It seems we’re finally moving into Autumn here in Northern California. The temperature during the day day isn’t rising into the 90s or 100s and the nights are cooling down into the 60s. (Edit: Of course as soon as I write this up the temperature shoots up into the 90s again…) With the move into Fall you can expect the cocktails to be less fruity and a little warmer. To welcome in the season I picked up some cognac and made that most classic of cocktails, the Sidecar.
- 3/4 oz. triple sec
- 3/4 oz. lemon juice
- 1 1/2 oz. cognac
Pour ingredients into a shaker with cracked ice. Shake vigorously. Strain into a chilled cocktail glass.
The rim of the glass may be sugar coated and a lemon twist may be used as a garnish
The Sidecar is first mentioned in a book around 1907. It’s current form is believed to have taken shape around the end of the First World War in either London or Paris. I’m most reminded of a sour when drinking a Sidecar, the lemon juice providing most of the flavor with the cognac and triple sec mellowing out and sweetening the drink. Some of called the Sidecar the only good thing to come out of Prohibition. Which is a silly thing to say because the drink came out of Europe… The cocktail is a beautiful, glowing strawberry-straw color and it’s taste is a wonderful blend of citrus and brandy. Don’t be afraid to tweak with the amounts until you find the blend you find most please. Just be careful! So smooth is this drink that it can sneak up on. Two or three go by before you know it!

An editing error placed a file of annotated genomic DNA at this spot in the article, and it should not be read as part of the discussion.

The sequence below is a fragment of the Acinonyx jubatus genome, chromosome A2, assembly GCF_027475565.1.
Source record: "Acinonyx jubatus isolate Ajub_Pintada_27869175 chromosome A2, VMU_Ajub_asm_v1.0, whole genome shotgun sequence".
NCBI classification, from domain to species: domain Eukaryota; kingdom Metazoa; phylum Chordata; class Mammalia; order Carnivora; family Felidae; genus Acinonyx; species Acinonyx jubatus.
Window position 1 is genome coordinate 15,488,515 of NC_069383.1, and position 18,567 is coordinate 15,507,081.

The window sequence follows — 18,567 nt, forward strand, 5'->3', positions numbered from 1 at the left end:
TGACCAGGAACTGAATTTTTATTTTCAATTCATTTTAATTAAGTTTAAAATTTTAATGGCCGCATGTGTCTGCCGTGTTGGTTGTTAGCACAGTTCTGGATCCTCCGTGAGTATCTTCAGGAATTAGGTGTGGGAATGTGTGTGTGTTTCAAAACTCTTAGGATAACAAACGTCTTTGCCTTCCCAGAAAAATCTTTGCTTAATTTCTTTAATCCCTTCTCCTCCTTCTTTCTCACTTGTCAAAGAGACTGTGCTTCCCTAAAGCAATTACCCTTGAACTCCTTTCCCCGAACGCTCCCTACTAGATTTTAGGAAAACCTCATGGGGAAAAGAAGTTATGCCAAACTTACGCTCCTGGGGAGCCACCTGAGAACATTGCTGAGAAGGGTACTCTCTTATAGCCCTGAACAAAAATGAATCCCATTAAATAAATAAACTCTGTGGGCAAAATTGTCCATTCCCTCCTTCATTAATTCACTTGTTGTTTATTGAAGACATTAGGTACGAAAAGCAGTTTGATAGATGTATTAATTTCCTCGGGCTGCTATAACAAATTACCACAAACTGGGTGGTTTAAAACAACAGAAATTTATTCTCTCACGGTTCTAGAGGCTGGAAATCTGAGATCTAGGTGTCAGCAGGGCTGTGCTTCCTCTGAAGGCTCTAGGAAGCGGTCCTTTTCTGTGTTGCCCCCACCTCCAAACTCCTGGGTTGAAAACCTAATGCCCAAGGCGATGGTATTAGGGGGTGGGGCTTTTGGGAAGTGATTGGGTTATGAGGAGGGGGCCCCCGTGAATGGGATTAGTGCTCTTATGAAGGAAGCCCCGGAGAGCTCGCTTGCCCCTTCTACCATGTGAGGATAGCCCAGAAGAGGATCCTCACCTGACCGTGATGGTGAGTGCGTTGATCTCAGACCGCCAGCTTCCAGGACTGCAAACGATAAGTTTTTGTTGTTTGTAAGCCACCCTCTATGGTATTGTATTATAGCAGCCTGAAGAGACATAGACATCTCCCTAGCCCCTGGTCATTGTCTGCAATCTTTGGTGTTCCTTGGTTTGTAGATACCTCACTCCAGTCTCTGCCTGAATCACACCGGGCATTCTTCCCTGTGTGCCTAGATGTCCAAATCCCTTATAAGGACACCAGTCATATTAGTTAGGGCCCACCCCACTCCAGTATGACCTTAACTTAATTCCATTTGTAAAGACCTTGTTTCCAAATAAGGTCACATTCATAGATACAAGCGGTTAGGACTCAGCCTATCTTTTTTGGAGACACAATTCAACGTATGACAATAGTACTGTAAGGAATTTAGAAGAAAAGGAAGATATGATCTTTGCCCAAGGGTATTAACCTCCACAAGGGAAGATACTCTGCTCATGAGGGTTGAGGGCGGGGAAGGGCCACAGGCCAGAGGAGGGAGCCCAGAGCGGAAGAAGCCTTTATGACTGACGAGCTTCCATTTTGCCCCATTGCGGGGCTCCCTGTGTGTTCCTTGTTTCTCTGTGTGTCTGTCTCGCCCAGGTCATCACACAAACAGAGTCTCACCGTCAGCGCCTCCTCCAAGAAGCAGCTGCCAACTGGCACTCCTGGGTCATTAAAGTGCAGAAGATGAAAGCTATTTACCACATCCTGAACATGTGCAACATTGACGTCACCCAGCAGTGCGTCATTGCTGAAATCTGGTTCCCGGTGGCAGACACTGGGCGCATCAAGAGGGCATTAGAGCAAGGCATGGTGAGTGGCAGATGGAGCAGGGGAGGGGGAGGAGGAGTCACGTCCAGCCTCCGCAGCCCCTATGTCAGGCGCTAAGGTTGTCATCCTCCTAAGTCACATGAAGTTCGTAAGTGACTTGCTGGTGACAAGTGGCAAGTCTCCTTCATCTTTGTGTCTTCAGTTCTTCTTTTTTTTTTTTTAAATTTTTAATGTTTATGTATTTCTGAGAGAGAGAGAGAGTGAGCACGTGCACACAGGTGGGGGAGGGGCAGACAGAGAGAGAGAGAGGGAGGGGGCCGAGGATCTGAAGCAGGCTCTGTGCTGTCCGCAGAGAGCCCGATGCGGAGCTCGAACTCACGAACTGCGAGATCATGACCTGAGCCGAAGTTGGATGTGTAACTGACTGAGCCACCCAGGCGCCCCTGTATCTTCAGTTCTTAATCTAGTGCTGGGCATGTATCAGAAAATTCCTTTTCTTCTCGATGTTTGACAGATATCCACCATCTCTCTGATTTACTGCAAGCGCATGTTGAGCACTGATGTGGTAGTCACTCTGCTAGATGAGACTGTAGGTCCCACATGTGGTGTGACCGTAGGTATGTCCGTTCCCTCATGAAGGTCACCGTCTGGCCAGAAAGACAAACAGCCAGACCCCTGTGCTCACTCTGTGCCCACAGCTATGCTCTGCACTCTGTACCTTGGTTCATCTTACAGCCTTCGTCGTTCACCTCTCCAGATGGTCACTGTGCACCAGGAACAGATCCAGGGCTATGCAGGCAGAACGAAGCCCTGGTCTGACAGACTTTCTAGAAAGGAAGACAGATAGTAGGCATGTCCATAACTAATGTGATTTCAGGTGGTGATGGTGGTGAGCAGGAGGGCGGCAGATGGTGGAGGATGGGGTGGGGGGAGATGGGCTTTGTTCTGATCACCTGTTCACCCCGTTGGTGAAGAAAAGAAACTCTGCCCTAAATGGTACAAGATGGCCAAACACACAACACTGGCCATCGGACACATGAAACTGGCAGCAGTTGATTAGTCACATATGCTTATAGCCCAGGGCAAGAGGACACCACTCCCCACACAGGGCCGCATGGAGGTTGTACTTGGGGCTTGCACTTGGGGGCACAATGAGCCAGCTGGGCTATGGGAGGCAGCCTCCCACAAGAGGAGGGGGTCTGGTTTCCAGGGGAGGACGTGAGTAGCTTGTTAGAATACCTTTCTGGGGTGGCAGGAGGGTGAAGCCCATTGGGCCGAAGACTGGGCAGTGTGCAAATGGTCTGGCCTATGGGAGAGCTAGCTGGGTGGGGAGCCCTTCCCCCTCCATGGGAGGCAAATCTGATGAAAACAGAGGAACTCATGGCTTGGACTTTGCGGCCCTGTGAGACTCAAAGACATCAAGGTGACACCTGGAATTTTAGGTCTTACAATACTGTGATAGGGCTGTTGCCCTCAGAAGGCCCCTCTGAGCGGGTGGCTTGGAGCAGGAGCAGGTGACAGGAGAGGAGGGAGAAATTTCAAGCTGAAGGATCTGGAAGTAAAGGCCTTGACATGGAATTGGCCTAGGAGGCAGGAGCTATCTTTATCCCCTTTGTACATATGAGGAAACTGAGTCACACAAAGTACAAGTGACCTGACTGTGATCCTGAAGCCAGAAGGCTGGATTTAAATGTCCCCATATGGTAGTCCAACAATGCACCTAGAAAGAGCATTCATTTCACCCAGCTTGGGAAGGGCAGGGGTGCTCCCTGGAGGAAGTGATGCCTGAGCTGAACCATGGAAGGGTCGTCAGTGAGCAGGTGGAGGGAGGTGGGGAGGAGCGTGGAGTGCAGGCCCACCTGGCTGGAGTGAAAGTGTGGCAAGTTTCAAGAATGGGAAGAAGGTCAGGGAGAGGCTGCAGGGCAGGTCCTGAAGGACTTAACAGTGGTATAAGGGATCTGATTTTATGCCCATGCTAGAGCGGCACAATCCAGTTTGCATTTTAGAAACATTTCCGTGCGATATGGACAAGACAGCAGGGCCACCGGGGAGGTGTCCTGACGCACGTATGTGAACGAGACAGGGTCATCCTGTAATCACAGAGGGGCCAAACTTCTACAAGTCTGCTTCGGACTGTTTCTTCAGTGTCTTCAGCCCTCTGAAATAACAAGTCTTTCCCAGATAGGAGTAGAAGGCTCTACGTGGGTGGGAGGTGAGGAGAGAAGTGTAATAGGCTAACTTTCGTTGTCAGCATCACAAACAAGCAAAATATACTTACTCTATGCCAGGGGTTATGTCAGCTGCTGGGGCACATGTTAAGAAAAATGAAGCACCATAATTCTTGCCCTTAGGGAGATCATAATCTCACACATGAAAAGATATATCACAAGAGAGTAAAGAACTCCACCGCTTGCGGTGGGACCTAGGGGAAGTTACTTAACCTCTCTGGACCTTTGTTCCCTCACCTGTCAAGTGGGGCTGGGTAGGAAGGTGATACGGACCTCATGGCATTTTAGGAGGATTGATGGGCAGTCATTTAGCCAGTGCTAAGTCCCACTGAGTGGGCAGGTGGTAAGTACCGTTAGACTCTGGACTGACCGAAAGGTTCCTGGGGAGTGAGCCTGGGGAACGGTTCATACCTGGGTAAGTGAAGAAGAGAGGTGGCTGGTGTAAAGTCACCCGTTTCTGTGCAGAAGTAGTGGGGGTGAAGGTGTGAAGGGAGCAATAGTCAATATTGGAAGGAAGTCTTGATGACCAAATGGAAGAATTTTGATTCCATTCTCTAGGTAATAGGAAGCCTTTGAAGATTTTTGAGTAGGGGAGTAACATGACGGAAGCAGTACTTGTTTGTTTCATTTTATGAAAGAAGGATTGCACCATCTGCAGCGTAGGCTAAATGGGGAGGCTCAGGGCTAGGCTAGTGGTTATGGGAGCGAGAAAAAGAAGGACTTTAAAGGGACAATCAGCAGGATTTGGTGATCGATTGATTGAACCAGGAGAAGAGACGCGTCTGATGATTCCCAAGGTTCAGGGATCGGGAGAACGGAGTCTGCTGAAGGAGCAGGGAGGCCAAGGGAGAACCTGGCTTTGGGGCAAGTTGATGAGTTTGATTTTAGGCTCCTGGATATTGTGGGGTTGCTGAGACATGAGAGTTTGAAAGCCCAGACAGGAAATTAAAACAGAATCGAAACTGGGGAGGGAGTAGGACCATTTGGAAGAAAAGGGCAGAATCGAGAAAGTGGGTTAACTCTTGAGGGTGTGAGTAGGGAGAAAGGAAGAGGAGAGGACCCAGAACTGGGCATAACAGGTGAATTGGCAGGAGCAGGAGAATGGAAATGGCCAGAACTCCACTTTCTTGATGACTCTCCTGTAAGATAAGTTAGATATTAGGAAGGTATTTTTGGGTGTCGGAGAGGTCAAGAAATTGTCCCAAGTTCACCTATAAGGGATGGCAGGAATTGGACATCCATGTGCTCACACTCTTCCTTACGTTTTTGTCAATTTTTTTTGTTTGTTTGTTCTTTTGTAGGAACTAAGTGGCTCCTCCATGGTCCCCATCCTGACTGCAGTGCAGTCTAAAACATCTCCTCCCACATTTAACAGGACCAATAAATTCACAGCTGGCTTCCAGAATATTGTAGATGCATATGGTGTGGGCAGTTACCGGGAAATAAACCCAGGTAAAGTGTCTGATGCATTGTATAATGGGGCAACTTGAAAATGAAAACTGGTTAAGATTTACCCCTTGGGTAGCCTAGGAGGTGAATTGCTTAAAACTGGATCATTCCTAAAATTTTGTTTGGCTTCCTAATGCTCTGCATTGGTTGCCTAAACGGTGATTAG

I know, I know you’re asking what the hell is a Caipirinha? It’s the national cocktail of Brazil, a combination of cachaça, lime, and white sugar. I know, I know you’re asking what the hell cachaça is? It’s a sugarcane liquor. No, it isn’t rum. Rum is generally made from molasses while cachaça is made from the fermentation and distillation of fresh sugarcane juice.
It used to be nearly impossible to get a Caipirinha in the US because of the rarity of cachaça. That is slowly changing as the market in the US has started to see high quality brands enter the country. I’m pretty open about my admiration of the Brazilian people and culture and when I realized cachaça was appearing on American liquor store shelves I rushed out to purchase some and make Brazil’s most recognizable cocktail.
- 1 2/3 oz. cachaça
- 1 lime quartered
- 2 tsps white sugar
Muddle lime and sugar in an old fashioned glass. Fill the glass with crushed ice and add cachaça.
Caipirinhas are delicious, smooth and refreshing. Not too sweet and with a hint of bitter from the oils in the lime peel. Though they are also strong. Make sure you stir the drink after adding everything to incorporate the lime juice and sugar into the alcohol. They remind me a lot of a mojito minus the mint and with more sour from the lime. Tasting this good and being this simple the Caipirinha might be the perfect cocktail for summer evenings.